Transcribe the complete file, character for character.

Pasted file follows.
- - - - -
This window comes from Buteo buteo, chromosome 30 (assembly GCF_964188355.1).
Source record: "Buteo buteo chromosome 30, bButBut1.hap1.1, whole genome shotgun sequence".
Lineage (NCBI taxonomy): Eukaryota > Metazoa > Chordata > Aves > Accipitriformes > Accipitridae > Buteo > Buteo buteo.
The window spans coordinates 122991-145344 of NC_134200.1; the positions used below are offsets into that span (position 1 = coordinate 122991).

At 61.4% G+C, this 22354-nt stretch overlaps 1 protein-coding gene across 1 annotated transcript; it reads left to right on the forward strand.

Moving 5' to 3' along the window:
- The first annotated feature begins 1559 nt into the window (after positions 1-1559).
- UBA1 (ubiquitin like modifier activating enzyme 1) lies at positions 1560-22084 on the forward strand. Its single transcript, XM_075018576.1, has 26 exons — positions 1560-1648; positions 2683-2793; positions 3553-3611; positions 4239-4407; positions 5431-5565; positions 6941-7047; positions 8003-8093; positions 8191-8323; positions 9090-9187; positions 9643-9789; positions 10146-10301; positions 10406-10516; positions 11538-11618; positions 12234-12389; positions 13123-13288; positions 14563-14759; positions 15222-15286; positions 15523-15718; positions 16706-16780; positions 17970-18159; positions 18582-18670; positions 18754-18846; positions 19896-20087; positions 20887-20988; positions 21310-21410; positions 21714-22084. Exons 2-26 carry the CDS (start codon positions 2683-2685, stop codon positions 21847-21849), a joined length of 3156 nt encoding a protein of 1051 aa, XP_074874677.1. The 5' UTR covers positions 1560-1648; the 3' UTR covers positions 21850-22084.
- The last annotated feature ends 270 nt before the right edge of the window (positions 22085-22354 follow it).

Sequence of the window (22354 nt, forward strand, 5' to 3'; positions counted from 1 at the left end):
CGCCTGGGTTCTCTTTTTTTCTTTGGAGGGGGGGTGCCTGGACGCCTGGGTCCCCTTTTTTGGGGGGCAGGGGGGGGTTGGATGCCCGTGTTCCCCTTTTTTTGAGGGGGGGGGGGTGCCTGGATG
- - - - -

This window comes from Buteo buteo, chromosome 30 (assembly GCF_964188355.1).
Source record: "Buteo buteo chromosome 30, bButBut1.hap1.1, whole genome shotgun sequence".
Lineage (NCBI taxonomy): Eukaryota > Metazoa > Chordata > Aves > Accipitriformes > Accipitridae > Buteo > Buteo buteo.
The window spans coordinates 122991-145344 of NC_134200.1; the positions used below are offsets into that span (position 1 = coordinate 122991).

At 61.4% G+C, this 22354-nt stretch overlaps 1 protein-coding gene across 1 annotated transcript; it reads left to right on the forward strand.

Moving 5' to 3' along the window:
- The first annotated feature begins 1559 nt into the window (after positions 1-1559).
- UBA1 (ubiquitin like modifier activating enzyme 1) lies at positions 1560-22084 on the forward strand. Its single transcript, XM_075018576.1, has 26 exons — positions 1560-1648; positions 2683-2793; positions 3553-3611; positions 4239-4407; positions 5431-5565; positions 6941-7047; positions 8003-8093; positions 8191-8323; positions 9090-9187; positions 9643-9789; positions 10146-10301; positions 10406-10516; positions 11538-11618; positions 12234-12389; positions 13123-13288; positions 14563-14759; positions 15222-15286; positions 15523-15718; positions 16706-16780; positions 17970-18159; positions 18582-18670; positions 18754-18846; positions 19896-20087; positions 20887-20988; positions 21310-21410; positions 21714-22084. Exons 2-26 carry the CDS (start codon positions 2683-2685, stop codon positions 21847-21849), a joined length of 3156 nt encoding a protein of 1051 aa, XP_074874677.1. The 5' UTR covers positions 1560-1648; the 3' UTR covers positions 21850-22084.
- The last annotated feature ends 270 nt before the right edge of the window (positions 22085-22354 follow it).

Sequence of the window (22354 nt, forward strand, 5' to 3'; positions counted from 1 at the left end):
CGCCTGGGTTCTCTTTTTTTCTTTGGAGGGGGGGTGCCTGGACGCCTGGGTCCCCTTTTTTGGGGGGCAGGGGGGGGTTGGATGCCCGTGTTCCCCTTTTTTTGAGGGGGGGGGGGTGCCTGGATG